For Immediate Release:
April 26, 2006
(202) 637-9800 x106
David Fewer, Canadian Internet Policy and Public Interest Clinic
(613) 562-5800 x2558
Anti-Spyware Experts To Convene In Ottawa:
Top Canadian and US Officials Slated to Address Second-Ever Anti-Spyware Coalition Workshop
(Pour consulter la version française, cliquez ici)
WASHINGTON and OTTAWA, ONTARIO -- Many of the world's top spyware experts will gather in Ottawa May 16 to discuss legal, legislative and technological responses to the scourge of unwanted spyware and adware flooding the Internet.
Michael Binder, Canada's Assistant Deputy Minister for Spectrum, Information Technologies and Telecommunications will address the Anti-Spyware Coalition's second-ever public meeting and the first to be held outside of the United States. Lydia Parnes, director of the Bureau of Consumer Protection at the US Federal Trade Commission, will also speak at the event.
Binder and Parnes join experts from academia, the public interest community and the high-tech industry to discuss the state of international anti-spyware efforts, emerging challenges and likely solutions. The full agenda is available online http://www.antispywarecoalition.org/events/may2006agenda.htm .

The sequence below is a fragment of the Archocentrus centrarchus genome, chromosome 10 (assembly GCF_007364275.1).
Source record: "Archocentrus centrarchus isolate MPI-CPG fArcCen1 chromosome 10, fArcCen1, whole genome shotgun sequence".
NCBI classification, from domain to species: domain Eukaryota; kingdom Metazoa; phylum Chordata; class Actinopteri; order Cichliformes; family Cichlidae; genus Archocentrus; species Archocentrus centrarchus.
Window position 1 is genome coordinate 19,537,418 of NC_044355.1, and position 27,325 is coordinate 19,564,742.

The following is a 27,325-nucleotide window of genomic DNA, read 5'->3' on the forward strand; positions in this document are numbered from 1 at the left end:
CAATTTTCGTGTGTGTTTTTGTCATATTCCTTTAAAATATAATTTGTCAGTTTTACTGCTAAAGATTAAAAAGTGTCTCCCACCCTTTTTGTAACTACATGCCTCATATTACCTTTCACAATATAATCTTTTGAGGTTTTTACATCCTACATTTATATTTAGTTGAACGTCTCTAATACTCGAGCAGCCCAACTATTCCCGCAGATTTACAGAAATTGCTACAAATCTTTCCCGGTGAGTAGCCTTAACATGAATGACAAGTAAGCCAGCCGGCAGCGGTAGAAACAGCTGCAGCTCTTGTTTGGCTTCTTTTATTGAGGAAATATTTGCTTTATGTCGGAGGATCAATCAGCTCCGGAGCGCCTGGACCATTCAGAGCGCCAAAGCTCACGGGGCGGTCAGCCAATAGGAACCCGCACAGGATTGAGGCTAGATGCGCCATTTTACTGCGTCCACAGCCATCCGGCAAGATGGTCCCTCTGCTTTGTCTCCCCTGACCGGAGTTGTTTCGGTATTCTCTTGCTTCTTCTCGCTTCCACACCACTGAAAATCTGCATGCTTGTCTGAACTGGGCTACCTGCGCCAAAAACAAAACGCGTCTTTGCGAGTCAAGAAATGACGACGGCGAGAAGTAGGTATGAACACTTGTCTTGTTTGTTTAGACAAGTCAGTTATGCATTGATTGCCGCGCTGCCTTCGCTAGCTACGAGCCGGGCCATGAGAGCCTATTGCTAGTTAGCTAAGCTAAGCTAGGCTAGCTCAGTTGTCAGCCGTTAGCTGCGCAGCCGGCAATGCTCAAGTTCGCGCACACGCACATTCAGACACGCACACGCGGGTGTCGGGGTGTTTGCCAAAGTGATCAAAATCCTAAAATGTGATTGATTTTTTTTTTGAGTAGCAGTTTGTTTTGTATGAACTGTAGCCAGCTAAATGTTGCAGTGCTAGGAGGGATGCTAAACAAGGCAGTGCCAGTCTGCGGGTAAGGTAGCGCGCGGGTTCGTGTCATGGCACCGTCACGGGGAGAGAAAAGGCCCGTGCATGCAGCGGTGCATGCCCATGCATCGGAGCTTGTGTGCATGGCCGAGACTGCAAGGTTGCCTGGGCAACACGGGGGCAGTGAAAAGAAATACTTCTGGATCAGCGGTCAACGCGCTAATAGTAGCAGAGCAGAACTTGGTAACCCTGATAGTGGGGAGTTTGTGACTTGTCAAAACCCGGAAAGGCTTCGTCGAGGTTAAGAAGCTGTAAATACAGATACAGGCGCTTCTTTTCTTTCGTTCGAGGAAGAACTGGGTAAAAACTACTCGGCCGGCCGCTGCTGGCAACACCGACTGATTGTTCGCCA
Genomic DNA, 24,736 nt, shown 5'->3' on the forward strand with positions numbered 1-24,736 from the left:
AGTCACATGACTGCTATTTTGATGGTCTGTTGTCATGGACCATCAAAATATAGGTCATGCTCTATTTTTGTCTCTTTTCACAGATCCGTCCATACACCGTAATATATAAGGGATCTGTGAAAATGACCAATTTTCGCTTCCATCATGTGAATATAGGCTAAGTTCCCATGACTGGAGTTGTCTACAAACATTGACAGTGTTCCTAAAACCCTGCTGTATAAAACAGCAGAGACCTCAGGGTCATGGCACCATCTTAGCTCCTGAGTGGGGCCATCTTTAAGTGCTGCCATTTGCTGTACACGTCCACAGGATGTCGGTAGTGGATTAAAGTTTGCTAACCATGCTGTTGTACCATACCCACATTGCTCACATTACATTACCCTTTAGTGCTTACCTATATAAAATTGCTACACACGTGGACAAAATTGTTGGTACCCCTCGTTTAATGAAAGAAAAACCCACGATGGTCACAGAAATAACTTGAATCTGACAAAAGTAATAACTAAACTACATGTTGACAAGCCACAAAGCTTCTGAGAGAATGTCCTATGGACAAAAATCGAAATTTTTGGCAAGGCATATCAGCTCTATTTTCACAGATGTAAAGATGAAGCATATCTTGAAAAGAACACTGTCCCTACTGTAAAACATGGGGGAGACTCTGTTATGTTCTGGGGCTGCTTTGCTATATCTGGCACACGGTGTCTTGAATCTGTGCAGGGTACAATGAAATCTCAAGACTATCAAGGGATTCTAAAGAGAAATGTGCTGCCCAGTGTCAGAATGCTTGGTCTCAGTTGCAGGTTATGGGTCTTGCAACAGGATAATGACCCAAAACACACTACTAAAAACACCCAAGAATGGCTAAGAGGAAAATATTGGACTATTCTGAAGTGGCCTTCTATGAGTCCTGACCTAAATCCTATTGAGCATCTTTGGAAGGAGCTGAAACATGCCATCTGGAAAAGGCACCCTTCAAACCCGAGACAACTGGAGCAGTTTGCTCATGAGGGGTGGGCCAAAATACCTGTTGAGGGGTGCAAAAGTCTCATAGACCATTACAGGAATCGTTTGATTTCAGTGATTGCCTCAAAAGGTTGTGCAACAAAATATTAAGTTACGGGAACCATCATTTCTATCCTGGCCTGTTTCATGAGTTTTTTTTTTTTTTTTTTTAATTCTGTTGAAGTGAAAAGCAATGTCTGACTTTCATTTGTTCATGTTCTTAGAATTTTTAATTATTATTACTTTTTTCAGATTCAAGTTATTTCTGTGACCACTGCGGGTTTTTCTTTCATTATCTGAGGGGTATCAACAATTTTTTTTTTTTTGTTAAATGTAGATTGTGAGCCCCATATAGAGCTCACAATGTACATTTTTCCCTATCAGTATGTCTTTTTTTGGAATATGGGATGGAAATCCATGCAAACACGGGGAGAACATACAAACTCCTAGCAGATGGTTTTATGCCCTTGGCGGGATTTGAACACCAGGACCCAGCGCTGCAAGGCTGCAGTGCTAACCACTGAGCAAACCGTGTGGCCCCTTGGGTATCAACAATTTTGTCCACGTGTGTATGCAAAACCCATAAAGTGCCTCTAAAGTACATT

"Spyware is a global threat that demands a unified international response," said Ari Schwartz, Director of the Center for Democracy & Technology and coordinator of the Anti-Spyware Coalition, which brings together academics, public interest advocates and anti-spyware companies to strengthen the protections against spyware. "Canada is home to some of the world's foremost anti-spyware advocates and was the natural choice for our second-ever meeting."
The Ottawa conference follows on the success of the Anti-Spyware Coalition's first-ever public workshop held in Washington in February. More than 300 people attended that event, which featured a keynote by Federal Trade Commission Chairman Deborah Platt Majoras.
"As valuable as these workshops are to the online public, they also provide tremendous benefit to those fighting in the trenches," Schwartz said. "The workshops go the very core of the Anti-Spyware Coalition mission, bringing together the world's top minds on the subject to create better, smarter solutions to the problem."
About the Anti-Spyware Coalition: The ASC is a group dedicated to building a consensus about definitions and best practices in the debate surrounding spyware and other potentially unwanted technologies. Composed of anti-spyware software companies, academics, and consumer groups, the ASC seeks to bring together a diverse array of perspective on the problem of controlling spyware and other potentially unwanted technologies.